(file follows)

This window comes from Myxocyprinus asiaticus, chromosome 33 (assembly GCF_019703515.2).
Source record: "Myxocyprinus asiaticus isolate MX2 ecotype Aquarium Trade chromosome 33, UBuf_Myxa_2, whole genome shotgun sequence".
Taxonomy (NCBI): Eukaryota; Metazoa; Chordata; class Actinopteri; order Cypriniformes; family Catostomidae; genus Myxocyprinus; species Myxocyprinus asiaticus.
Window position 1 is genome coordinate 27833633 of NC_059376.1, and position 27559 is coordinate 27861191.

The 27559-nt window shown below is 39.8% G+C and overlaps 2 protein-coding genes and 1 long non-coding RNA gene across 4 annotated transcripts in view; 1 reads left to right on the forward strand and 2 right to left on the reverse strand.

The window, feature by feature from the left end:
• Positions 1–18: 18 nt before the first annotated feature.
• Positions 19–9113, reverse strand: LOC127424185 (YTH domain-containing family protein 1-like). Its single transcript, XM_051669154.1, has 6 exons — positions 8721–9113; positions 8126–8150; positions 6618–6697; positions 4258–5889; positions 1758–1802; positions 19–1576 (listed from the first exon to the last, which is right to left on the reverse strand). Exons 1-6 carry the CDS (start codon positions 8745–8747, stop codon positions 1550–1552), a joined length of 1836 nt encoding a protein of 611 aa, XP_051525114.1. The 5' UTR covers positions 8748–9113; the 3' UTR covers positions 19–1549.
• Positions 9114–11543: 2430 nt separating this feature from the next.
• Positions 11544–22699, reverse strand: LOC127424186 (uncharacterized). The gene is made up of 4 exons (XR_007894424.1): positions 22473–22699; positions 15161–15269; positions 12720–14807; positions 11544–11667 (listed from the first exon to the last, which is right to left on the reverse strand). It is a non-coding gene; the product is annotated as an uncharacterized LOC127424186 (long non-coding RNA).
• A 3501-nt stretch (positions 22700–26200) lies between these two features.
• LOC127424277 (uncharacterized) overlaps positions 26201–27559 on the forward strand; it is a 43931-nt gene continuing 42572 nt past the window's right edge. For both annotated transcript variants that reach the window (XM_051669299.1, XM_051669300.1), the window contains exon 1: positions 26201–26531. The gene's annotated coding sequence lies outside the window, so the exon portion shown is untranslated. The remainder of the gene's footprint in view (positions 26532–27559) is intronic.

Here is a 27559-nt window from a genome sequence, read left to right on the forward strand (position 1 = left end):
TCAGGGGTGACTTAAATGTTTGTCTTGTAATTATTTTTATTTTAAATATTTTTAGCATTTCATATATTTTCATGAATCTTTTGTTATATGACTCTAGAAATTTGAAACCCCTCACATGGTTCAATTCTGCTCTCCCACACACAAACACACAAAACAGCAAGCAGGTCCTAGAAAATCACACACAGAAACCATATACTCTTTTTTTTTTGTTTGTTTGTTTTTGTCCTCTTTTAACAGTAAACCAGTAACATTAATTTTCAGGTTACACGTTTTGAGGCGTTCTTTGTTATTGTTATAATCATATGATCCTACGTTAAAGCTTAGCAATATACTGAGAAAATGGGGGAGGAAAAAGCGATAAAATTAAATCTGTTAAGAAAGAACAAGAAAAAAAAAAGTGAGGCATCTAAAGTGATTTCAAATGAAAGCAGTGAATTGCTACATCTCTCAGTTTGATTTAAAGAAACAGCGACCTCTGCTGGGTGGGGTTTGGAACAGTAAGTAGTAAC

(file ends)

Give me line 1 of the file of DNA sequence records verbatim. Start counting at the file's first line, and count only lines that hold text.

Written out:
This window comes from Myxocyprinus asiaticus, chromosome 33 (assembly GCF_019703515.2).